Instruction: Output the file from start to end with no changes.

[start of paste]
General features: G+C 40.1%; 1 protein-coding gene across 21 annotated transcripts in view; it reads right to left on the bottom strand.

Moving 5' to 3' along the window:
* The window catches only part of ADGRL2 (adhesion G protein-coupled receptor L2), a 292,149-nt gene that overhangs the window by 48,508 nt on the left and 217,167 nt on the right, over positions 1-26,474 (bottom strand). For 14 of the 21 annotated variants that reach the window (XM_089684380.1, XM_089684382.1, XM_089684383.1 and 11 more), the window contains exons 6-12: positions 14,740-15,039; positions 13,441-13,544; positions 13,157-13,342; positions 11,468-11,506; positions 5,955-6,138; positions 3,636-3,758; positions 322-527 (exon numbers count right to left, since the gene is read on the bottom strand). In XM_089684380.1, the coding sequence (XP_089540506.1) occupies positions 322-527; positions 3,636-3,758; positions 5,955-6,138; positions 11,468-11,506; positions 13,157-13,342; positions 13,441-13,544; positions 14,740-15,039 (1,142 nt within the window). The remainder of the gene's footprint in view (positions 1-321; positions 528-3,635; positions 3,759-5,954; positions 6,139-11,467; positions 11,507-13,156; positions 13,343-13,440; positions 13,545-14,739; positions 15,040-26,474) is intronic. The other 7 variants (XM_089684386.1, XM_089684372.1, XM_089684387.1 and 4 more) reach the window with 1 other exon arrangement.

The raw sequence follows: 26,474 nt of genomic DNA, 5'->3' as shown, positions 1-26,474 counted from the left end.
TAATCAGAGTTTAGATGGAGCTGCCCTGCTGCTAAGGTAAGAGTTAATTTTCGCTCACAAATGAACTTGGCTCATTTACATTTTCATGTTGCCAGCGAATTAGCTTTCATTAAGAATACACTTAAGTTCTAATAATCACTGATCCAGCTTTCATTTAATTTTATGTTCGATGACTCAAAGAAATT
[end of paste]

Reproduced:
General features: G+C 40.1%; 1 protein-coding gene across 21 annotated transcripts in view; it reads right to left on the bottom strand.

Moving 5' to 3' along the window:
* The window catches only part of ADGRL2 (adhesion G protein-coupled receptor L2), a 292,149-nt gene that overhangs the window by 48,508 nt on the left and 217,167 nt on the right, over positions 1-26,474 (bottom strand). For 14 of the 21 annotated variants that reach the window (XM_089684380.1, XM_089684382.1, XM_089684383.1 and 11 more), the window contains exons 6-12: positions 14,740-15,039; positions 13,441-13,544; positions 13,157-13,342; positions 11,468-11,506; positions 5,955-6,138; positions 3,636-3,758; positions 322-527 (exon numbers count right to left, since the gene is read on the bottom strand). In XM_089684380.1, the coding sequence (XP_089540506.1) occupies positions 322-527; positions 3,636-3,758; positions 5,955-6,138; positions 11,468-11,506; positions 13,157-13,342; positions 13,441-13,544; positions 14,740-15,039 (1,142 nt within the window). The remainder of the gene's footprint in view (positions 1-321; positions 528-3,635; positions 3,759-5,954; positions 6,139-11,467; positions 11,507-13,156; positions 13,343-13,440; positions 13,545-14,739; positions 15,040-26,474) is intronic. The other 7 variants (XM_089684386.1, XM_089684372.1, XM_089684387.1 and 4 more) reach the window with 1 other exon arrangement.

The raw sequence follows: 26,474 nt of genomic DNA, 5'->3' as shown, positions 1-26,474 counted from the left end.
TAATCAGAGTTTAGATGGAGCTGCCCTGCTGCTAAGGTAAGAGTTAATTTTCGCTCACAAATGAACTTGGCTCATTTACATTTTCATGTTGCCAGCGAATTAGCTTTCATTAAGAATACACTTAAGTTCTAATAATCACTGATCCAGCTTTCATTTAATTTTATGTTCGATGACTCAAAGAAATT